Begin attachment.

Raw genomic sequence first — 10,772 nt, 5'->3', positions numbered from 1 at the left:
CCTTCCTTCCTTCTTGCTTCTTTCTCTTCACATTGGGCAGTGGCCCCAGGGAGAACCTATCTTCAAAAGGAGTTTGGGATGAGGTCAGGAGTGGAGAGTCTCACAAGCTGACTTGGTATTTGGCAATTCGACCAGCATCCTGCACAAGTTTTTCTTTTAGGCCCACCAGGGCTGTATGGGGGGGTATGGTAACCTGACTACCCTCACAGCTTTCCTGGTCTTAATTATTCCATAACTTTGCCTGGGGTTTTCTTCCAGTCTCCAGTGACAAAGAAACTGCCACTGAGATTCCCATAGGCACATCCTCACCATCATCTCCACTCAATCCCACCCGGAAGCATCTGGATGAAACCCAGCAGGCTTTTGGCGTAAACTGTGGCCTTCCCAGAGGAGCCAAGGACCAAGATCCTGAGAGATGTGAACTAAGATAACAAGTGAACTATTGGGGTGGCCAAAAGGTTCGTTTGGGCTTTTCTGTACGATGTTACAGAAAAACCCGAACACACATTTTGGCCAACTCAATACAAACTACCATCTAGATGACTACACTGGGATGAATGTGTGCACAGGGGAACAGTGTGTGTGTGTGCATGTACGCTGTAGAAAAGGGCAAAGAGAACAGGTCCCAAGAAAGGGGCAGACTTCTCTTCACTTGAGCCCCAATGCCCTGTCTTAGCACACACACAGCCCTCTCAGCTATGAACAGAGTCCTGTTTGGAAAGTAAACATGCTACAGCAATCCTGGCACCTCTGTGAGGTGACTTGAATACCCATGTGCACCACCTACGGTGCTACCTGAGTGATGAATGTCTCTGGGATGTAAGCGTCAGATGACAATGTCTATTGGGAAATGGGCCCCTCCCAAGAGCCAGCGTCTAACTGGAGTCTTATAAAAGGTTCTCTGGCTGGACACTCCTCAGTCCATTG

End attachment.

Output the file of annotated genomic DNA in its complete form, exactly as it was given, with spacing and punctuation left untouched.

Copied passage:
Raw genomic sequence first — 10,772 nt, 5'->3', positions numbered from 1 at the left:
CCTTCCTTCCTTCTTGCTTCTTTCTCTTCACATTGGGCAGTGGCCCCAGGGAGAACCTATCTTCAAAAGGAGTTTGGGATGAGGTCAGGAGTGGAGAGTCTCACAAGCTGACTTGGTATTTGGCAATTCGACCAGCATCCTGCACAAGTTTTTCTTTTAGGCCCACCAGGGCTGTATGGGGGGGTATGGTAACCTGACTACCCTCACAGCTTTCCTGGTCTTAATTATTCCATAACTTTGCCTGGGGTTTTCTTCCAGTCTCCAGTGACAAAGAAACTGCCACTGAGATTCCCATAGGCACATCCTCACCATCATCTCCACTCAATCCCACCCGGAAGCATCTGGATGAAACCCAGCAGGCTTTTGGCGTAAACTGTGGCCTTCCCAGAGGAGCCAAGGACCAAGATCCTGAGAGATGTGAACTAAGATAACAAGTGAACTATTGGGGTGGCCAAAAGGTTCGTTTGGGCTTTTCTGTACGATGTTACAGAAAAACCCGAACACACATTTTGGCCAACTCAATACAAACTACCATCTAGATGACTACACTGGGATGAATGTGTGCACAGGGGAACAGTGTGTGTGTGTGCATGTACGCTGTAGAAAAGGGCAAAGAGAACAGGTCCCAAGAAAGGGGCAGACTTCTCTTCACTTGAGCCCCAATGCCCTGTCTTAGCACACACACAGCCCTCTCAGCTATGAACAGAGTCCTGTTTGGAAAGTAAACATGCTACAGCAATCCTGGCACCTCTGTGAGGTGACTTGAATACCCATGTGCACCACCTACGGTGCTACCTGAGTGATGAATGTCTCTGGGATGTAAGCGTCAGATGACAATGTCTATTGGGAAATGGGCCCCTCCCAAGAGCCAGCGTCTAACTGGAGTCTTATAAAAGGTTCTCTGGCTGGACACTCCTCAGTCCATTG